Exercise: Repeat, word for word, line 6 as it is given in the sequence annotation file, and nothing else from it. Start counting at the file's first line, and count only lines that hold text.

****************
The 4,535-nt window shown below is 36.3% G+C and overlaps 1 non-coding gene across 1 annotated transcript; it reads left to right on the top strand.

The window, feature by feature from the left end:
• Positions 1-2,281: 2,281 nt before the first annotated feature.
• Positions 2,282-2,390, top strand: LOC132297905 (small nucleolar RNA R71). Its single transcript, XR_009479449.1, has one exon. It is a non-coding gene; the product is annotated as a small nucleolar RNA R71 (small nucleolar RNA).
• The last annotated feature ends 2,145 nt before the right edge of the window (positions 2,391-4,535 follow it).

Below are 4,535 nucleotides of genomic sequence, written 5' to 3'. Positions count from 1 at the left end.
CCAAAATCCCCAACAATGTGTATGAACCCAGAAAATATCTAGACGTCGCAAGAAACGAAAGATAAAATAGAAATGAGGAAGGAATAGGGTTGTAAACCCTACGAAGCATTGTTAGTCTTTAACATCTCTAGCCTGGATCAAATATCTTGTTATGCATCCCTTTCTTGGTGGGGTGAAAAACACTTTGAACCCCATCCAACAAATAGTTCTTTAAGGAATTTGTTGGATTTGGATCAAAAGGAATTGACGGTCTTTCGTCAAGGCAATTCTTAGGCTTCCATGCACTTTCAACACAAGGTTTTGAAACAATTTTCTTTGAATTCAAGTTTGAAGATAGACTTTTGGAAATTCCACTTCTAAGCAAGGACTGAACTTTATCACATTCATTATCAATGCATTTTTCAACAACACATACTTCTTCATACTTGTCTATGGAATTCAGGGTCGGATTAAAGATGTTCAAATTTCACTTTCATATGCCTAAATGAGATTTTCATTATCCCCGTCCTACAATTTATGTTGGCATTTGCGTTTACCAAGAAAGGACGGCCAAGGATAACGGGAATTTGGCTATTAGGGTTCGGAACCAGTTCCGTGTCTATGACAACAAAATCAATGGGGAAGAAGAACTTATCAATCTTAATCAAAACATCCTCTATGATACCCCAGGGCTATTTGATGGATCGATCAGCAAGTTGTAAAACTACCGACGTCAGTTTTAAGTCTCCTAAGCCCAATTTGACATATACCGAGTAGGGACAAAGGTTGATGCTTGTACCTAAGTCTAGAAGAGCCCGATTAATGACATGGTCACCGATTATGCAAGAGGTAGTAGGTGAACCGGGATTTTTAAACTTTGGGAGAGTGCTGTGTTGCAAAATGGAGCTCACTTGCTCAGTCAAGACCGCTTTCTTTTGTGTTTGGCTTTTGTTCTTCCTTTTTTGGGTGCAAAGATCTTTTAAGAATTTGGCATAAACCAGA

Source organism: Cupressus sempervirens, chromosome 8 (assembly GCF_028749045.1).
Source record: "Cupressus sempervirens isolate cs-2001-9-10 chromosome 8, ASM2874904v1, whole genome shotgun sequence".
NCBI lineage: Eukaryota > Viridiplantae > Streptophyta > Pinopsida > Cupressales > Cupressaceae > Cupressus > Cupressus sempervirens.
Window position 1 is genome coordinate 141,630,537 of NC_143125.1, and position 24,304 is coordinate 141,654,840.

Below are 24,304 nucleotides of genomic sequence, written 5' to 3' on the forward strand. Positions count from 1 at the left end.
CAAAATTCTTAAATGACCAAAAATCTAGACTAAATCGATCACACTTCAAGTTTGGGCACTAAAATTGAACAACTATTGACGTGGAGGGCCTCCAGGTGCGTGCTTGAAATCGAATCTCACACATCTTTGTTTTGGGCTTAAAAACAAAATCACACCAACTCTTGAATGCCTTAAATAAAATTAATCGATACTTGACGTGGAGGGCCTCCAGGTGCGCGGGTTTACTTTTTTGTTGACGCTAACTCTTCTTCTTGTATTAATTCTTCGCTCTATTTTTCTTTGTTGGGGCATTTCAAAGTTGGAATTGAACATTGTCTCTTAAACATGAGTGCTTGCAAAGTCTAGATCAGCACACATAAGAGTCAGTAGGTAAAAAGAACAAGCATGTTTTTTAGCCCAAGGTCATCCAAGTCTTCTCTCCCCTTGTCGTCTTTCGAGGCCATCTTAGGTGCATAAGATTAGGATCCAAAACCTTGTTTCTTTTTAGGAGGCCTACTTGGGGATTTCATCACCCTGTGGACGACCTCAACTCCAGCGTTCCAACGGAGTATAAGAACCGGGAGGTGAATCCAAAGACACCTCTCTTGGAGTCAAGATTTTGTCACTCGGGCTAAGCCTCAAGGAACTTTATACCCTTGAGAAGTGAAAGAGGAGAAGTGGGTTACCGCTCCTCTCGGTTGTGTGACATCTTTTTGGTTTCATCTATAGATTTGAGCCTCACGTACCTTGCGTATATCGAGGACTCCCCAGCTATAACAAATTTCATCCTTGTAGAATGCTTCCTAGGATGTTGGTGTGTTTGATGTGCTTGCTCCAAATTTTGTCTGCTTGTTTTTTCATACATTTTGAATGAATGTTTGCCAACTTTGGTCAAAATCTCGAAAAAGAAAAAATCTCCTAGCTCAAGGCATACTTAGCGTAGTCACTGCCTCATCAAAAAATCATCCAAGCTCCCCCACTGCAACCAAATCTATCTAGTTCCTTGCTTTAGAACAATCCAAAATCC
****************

Below are 4,535 nucleotides of genomic sequence, written 5' to 3'. Positions count from 1 at the left end.